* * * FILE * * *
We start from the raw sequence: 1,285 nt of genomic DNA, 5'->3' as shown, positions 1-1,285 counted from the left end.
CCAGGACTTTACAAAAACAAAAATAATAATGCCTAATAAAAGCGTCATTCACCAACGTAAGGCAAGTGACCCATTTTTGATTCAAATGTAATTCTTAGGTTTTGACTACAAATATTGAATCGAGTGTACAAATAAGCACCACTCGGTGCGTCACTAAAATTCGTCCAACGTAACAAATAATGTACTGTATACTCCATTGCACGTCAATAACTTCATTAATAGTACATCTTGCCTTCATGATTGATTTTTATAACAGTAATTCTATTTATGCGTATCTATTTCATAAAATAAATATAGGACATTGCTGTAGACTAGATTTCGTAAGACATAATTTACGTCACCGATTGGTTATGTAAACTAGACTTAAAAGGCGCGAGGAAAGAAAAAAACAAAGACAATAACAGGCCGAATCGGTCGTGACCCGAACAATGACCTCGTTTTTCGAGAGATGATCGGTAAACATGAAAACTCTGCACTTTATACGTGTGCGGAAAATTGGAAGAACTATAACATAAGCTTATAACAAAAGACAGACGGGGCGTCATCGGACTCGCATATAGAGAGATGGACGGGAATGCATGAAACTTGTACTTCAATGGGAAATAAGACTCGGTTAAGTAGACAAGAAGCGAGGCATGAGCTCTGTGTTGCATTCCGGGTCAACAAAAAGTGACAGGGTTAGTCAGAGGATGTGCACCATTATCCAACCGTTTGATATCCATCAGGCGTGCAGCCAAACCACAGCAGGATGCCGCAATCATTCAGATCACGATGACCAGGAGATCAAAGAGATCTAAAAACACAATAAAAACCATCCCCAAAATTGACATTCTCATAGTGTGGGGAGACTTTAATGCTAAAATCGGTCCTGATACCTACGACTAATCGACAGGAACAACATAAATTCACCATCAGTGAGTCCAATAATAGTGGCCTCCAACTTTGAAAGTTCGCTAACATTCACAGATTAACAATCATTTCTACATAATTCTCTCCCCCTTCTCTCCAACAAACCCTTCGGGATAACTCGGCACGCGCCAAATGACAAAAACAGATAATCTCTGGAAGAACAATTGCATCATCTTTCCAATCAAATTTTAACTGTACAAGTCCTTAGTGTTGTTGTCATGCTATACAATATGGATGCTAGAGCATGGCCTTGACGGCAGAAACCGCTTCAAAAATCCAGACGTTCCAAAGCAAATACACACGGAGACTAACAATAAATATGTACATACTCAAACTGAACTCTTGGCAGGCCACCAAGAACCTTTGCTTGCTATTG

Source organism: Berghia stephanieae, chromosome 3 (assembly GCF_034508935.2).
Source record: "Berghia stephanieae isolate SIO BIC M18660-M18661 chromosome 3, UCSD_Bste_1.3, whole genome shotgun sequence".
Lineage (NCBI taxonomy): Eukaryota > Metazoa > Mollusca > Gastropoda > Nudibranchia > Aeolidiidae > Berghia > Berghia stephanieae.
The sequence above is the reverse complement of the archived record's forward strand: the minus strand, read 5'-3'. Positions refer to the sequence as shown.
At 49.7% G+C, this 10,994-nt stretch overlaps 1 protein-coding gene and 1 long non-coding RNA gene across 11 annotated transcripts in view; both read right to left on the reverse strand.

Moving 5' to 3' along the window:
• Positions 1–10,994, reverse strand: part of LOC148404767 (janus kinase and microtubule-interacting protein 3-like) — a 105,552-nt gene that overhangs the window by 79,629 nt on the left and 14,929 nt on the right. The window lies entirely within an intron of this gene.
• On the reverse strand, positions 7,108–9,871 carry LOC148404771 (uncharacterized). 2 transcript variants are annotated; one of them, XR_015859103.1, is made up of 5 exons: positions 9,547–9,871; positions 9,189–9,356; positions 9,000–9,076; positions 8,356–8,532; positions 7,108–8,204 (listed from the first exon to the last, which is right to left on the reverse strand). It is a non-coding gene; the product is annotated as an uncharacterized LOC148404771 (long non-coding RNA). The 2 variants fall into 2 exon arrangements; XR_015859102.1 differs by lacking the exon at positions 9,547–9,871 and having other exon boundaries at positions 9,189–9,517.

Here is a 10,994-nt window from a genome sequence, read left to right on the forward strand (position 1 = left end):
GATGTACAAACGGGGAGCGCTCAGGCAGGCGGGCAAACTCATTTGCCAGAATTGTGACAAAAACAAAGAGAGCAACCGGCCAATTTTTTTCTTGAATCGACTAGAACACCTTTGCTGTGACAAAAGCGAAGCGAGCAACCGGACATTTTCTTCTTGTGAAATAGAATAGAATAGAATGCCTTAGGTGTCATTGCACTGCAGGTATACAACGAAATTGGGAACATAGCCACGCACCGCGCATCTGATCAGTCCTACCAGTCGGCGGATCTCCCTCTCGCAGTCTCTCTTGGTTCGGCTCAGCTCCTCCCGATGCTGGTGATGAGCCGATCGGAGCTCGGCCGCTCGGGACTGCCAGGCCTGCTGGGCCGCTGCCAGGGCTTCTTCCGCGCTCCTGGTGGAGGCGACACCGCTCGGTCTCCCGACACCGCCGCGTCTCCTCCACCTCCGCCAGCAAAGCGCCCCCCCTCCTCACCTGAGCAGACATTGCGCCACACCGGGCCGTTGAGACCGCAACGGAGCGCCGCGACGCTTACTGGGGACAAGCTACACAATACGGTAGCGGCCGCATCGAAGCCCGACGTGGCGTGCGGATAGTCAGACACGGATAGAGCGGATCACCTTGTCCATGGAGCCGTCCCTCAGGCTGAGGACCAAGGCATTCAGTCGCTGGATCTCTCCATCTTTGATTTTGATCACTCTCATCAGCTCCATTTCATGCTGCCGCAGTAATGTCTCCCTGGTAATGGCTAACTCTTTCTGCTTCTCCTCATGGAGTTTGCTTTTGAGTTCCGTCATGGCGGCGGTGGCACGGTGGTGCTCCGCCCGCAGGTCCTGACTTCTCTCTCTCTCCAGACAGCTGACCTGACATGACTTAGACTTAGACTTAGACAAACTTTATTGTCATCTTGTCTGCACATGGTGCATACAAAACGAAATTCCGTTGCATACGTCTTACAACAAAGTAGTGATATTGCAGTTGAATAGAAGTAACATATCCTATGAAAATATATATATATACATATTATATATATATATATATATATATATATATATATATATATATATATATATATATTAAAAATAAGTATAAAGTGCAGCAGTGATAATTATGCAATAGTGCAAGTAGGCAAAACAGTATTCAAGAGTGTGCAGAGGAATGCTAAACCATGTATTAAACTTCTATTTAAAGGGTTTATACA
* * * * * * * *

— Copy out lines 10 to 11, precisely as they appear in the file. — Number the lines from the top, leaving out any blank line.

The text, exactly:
• On the reverse strand, positions 7,108–9,871 carry LOC148404771 (uncharacterized). 2 transcript variants are annotated; one of them, XR_015859103.1, is made up of 5 exons: positions 9,547–9,871; positions 9,189–9,356; positions 9,000–9,076; positions 8,356–8,532; positions 7,108–8,204 (listed from the first exon to the last, which is right to left on the reverse strand). It is a non-coding gene; the product is annotated as an uncharacterized LOC148404771 (long non-coding RNA). The 2 variants fall into 2 exon arrangements; XR_015859102.1 differs by lacking the exon at positions 9,547–9,871 and having other exon boundaries at positions 9,189–9,517.

Here is a 10,994-nt window from a genome sequence, read left to right on the forward strand (position 1 = left end):